These Billy Beane-led A's, so often unconventional in their methods, are going off script and readying to bullpen the heck out of the Wild Card Game. The implementation of an opener, though progressively prevalent around baseball in recent weeks following the Rays' lead, has never been used on the postseason stage.
"The one-game scenario gives us a chance to use the best guys to get 27 outs," A's general manager David Forst said. "It's different from the regular season. It's different from an extended five- or seven-game series. It's a unique situation, and it's really the only opportunity we have to put our best guys out there, and that's what Bob is going to do."
Oakland, consistently reliant on the back end of its bullpen during a 97-win season, must bridge a vast gap between Hendriks and All-Star closer Blake Treinen, who will likely be counted on for at least two innings, if not three, depending on what the situation dictates. If it's two innings for Treinen, that leaves a minimum of six innings reserved for the A's next-best arms after Hendriks.
The second through fifth innings will likely call for some combination of Lou Trivino, Shawn Kelley, Yusmeiro Petit and Ryan Buchter. From there, Oakland would roll out setup men Fernando Rodney and Jeurys Familia for one inning apiece ahead of Treinen's entrance.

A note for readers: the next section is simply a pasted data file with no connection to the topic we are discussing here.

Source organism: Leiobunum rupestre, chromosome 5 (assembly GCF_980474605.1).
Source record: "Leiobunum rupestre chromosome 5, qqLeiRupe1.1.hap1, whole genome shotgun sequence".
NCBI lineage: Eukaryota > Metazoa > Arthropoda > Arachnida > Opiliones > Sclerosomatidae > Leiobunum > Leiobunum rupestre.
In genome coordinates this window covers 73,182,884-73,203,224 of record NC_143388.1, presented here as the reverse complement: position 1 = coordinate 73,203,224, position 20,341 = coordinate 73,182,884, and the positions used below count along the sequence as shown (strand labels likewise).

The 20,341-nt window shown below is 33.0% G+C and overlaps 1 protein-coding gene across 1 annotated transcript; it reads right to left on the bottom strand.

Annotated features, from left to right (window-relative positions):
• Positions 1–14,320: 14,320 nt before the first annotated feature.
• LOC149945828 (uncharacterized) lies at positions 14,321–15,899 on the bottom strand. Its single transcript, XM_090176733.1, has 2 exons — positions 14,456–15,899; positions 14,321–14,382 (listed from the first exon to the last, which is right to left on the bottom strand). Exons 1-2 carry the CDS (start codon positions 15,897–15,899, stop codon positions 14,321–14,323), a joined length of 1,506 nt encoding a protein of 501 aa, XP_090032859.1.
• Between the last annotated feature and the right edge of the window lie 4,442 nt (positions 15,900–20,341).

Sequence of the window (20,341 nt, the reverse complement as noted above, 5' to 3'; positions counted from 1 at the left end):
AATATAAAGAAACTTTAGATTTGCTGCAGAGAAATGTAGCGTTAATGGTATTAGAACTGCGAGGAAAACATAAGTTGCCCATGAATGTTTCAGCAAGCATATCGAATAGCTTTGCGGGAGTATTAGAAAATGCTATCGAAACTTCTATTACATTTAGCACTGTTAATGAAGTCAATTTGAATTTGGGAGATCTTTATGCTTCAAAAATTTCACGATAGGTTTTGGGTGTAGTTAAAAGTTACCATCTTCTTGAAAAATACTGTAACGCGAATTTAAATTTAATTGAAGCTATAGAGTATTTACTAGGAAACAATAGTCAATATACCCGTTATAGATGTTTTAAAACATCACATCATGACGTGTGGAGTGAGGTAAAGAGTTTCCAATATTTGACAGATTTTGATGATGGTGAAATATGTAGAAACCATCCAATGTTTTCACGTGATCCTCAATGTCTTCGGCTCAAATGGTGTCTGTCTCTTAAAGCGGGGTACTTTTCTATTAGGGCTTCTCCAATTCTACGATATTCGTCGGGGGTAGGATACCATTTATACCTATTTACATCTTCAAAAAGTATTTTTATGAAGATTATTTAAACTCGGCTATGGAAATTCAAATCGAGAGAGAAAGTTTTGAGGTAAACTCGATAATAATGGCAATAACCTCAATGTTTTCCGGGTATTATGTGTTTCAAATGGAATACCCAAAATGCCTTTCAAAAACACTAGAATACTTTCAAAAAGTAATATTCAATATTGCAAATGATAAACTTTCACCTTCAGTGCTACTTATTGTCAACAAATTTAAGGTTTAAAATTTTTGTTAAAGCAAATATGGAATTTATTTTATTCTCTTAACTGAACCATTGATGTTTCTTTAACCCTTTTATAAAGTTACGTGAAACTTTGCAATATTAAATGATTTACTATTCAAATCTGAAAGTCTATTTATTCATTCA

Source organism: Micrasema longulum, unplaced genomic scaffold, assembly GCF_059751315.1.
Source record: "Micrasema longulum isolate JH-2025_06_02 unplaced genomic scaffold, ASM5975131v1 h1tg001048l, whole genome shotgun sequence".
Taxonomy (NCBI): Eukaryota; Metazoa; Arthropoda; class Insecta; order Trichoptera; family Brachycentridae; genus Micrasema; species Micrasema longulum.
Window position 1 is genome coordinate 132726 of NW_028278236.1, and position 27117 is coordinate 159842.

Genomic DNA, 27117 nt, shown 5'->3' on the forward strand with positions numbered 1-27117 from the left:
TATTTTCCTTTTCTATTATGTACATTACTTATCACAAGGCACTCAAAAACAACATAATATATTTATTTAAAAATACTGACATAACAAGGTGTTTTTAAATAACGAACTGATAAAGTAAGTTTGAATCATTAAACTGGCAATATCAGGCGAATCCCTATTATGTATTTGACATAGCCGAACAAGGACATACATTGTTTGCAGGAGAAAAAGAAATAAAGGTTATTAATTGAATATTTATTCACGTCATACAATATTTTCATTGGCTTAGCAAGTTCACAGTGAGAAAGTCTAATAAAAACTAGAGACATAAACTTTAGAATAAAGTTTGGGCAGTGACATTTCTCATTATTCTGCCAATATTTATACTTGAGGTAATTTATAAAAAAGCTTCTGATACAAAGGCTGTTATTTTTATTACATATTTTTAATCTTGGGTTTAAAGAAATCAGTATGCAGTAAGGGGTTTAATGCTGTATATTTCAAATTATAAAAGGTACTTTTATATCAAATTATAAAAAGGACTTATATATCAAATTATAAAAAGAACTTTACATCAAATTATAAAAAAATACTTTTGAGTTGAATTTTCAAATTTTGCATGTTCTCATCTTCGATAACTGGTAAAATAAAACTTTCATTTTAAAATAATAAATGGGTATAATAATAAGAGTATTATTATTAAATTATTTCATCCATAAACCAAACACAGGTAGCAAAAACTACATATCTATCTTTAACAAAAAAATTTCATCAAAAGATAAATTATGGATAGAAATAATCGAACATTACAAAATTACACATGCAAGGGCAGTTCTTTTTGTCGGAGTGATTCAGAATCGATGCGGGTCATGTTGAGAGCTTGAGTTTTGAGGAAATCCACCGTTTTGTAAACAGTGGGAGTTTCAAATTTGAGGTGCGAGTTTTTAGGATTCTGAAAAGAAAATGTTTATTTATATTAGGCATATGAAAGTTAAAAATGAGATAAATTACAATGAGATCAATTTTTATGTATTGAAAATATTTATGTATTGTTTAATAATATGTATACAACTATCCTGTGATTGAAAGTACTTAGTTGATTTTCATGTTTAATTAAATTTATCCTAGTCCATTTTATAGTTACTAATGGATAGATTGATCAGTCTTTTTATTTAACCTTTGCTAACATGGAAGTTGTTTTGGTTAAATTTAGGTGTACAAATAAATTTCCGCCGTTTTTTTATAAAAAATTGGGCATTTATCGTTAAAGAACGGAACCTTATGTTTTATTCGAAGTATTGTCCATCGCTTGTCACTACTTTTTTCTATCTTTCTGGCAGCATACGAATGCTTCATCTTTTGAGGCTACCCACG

Right-hander Edwin Jackson, the assumed lone starter on the roster over Mike Fiers, would be preserved for extra innings, with right-handers Emilio Pagan and J.B. Wendelken also available should the penciled-in plan go awry. The A's have kept mum on all of this, though.
"We're not going to be able to plan for every scenario," Forst said. "We've talked about Liam. From there, the possibilities are infinite. We'll plan for as many possibilities as we can, but everything will still be on the table up until game time."
Melvin, who will be orchestrating it all, met with his pitchers ahead of Tuesday's workout at Yankee Stadium to dissect the varied blueprints that could be rolled out.
The Yankees, meanwhile, will counter with right-hander Luis Severino, who turned in a 5.57 ERA in the second half following sterling beginnings. He recorded just one out in last year's Wild Card Game against the Twins, allowing four hits -- including two homers -- and three runs before New York bailed him out.
"We have to do what's best for our team," Melvin said. "We talked about it at length. We've gone through a couple different options we're still weighing, maybe the last particular pieces of it, but we've been communicating. These guys have handled a lot this year to get to where we are, so I think they're up for anything and they just want to win."
"I think it's important just to focus on when your name is called, to go out and do your job," Treinen said. "You know, our job in the bullpen -- as players, as starters or whatever the role may be -- is to get outs. That's what we get paid to do. That's what we've worked our whole lives to do. The whole season, we've been doing it. If you get caught up in anything more than that, I think it's kind of silly. So just focus on what we're here to accomplish, to win a ballgame.